Nestled in the temperate mountainous region of the Western Highlands, Lake Atitlan is a haven for locals and tourists alike. Being only a two and half hour drive from Guatemala’s capital, Guatemala City, and popular colonial town of Antigua, makes Lake Atitlan a very accessible destination. The winning combination of being 15 degrees above the equator and 1,560 meters above sea level makes it the ideal climate - not too hot and never too cold! The sun shines throughout the year, even during the rainy season.
Panajachel is the first stop for most, if not all, buses arriving from Guatemala City and Antigua. It is definitely a place to explore for a day or maybe more, before venturing off to the many Indian villages that are scattered around the lake.
Panajachel or ‘Pana’ as most locals call it, provides stunning views of the three volcanoes that surround the beautiful lake itself - Toliman, Atitlan and San Pedro.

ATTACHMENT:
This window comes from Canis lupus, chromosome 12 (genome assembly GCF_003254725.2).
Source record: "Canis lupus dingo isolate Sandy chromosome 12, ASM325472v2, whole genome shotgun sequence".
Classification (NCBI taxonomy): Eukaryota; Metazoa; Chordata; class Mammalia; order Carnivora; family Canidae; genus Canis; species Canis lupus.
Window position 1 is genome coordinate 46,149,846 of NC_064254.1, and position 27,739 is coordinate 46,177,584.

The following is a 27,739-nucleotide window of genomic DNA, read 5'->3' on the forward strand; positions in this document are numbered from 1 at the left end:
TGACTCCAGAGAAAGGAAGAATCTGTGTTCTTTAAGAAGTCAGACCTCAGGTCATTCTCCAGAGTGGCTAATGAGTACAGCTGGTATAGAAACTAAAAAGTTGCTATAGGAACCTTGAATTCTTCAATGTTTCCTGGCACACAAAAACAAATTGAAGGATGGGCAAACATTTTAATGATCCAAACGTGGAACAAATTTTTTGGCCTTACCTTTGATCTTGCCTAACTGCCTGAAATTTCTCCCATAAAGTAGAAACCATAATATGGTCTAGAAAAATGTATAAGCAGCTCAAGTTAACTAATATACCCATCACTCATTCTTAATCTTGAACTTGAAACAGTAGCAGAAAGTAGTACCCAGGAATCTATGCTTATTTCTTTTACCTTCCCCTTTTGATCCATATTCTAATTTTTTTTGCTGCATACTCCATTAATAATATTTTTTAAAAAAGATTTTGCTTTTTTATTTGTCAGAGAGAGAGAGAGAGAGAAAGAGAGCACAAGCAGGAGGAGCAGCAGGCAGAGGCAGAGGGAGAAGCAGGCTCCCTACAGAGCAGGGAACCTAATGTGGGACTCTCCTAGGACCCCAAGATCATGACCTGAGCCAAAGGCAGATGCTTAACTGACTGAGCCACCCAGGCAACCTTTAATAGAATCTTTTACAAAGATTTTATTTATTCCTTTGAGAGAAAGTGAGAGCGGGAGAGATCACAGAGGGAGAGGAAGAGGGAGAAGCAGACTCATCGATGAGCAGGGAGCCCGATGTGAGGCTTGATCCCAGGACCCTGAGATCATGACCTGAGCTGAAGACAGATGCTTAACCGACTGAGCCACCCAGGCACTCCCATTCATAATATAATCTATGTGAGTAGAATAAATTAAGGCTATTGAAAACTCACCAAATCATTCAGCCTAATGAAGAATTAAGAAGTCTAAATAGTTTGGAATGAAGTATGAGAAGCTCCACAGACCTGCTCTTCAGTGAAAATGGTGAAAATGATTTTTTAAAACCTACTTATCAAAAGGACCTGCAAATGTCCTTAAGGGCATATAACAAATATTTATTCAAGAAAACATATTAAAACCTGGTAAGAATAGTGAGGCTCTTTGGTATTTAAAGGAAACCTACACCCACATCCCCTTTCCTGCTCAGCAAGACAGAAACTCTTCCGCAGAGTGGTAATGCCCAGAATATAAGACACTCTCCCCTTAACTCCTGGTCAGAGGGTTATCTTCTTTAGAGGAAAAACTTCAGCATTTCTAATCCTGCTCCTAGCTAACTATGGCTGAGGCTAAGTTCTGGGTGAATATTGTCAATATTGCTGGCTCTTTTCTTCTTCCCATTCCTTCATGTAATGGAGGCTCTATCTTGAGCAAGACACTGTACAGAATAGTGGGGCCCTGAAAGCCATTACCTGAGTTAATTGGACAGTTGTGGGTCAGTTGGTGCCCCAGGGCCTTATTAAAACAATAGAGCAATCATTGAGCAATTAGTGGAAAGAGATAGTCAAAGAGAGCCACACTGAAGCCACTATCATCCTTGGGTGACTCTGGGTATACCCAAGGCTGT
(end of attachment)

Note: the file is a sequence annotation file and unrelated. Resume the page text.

Arrive at dawn and witness the mist clear to reveal the first glimpse of the bluish-green deep waters, the lush banks and the fisherman setting out for the day in old wooden canoes. The faint smell of pine drifts over and for now, this is the most peaceful place on Earth.
During the day Pana becomes a bustling town with many hotels, markets, cafes, and bars. There is always much to see in this colorful place, including the original façade of the old church. This was used to convert Indians into the Catholic faith during the period of the Spanish conquest.
Pana’s busy market street, Calle Sentader, where you find arguably the best souvenirs in Guatemala, is the main strip and generally all bars and restaurants are to be found here.
Stay at the Mario Rooms hostel for its clean rooms, hammock lined balconies, and a roof terrace to enjoy the most fabulous views. Do make sure you leave time to sample the holiday-feel nightlife and the local cuisine. In a country where food is generally bland, here you can find a real treat!
Grab a lakeside breakfast, where the locals will rustle up something tasty that is generally produced in the region. Leave early for one of the many villages that border the lake, all famous for their female weavers and traditional clothing. Whatever your taste, there is a village to suit: from San Pedro’s bohemian ambience to the quiet retreats of San Marcos.